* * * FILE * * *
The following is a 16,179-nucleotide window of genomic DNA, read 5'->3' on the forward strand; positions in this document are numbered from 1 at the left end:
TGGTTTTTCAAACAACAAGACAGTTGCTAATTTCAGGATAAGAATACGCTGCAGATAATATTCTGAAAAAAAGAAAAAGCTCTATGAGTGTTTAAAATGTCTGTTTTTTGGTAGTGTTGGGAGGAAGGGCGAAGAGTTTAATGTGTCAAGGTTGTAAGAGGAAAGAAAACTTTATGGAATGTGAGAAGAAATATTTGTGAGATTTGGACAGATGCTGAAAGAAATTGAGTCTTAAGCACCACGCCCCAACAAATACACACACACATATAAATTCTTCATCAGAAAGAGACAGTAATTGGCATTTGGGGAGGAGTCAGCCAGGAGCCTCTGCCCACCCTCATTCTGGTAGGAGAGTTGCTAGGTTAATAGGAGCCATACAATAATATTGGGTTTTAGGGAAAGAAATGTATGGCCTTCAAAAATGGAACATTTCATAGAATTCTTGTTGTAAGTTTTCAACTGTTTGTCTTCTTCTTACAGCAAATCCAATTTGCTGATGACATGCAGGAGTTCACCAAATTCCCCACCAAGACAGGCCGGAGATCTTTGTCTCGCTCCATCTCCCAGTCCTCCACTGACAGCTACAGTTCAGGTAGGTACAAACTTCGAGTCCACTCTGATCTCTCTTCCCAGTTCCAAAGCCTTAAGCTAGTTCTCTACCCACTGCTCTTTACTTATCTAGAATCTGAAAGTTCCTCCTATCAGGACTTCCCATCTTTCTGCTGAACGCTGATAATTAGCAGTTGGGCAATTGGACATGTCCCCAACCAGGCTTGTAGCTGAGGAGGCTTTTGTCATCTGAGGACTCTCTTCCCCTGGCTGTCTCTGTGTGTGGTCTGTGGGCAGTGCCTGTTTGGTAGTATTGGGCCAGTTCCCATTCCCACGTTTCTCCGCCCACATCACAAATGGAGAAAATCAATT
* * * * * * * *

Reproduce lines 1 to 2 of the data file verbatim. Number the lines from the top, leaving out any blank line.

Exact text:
The following is a 16,179-nucleotide window of genomic DNA, read 5'->3' on the forward strand; positions in this document are numbered from 1 at the left end:
TGGTTTTTCAAACAACAAGACAGTTGCTAATTTCAGGATAAGAATACGCTGCAGATAATATTCTGAAAAAAAGAAAAAGCTCTATGAGTGTTTAAAATGTCTGTTTTTTGGTAGTGTTGGGAGGAAGGGCGAAGAGTTTAATGTGTCAAGGTTGTAAGAGGAAAGAAAACTTTATGGAATGTGAGAAGAAATATTTGTGAGATTTGGACAGATGCTGAAAGAAATTGAGTCTTAAGCACCACGCCCCAACAAATACACACACACATATAAATTCTTCATCAGAAAGAGACAGTAATTGGCATTTGGGGAGGAGTCAGCCAGGAGCCTCTGCCCACCCTCATTCTGGTAGGAGAGTTGCTAGGTTAATAGGAGCCATACAATAATATTGGGTTTTAGGGAAAGAAATGTATGGCCTTCAAAAATGGAACATTTCATAGAATTCTTGTTGTAAGTTTTCAACTGTTTGTCTTCTTCTTACAGCAAATCCAATTTGCTGATGACATGCAGGAGTTCACCAAATTCCCCACCAAGACAGGCCGGAGATCTTTGTCTCGCTCCATCTCCCAGTCCTCCACTGACAGCTACAGTTCAGGTAGGTACAAACTTCGAGTCCACTCTGATCTCTCTTCCCAGTTCCAAAGCCTTAAGCTAGTTCTCTACCCACTGCTCTTTACTTATCTAGAATCTGAAAGTTCCTCCTATCAGGACTTCCCATCTTTCTGCTGAACGCTGATAATTAGCAGTTGGGCAATTGGACATGTCCCCAACCAGGCTTGTAGCTGAGGAGGCTTTTGTCATCTGAGGACTCTCTTCCCCTGGCTGTCTCTGTGTGTGGTCTGTGGGCAGTGCCTGTTTGGTAGTATTGGGCCAGTTCCCATTCCCACGTTTCTCCGCCCACATCACAAATGGAGAAAATCAATT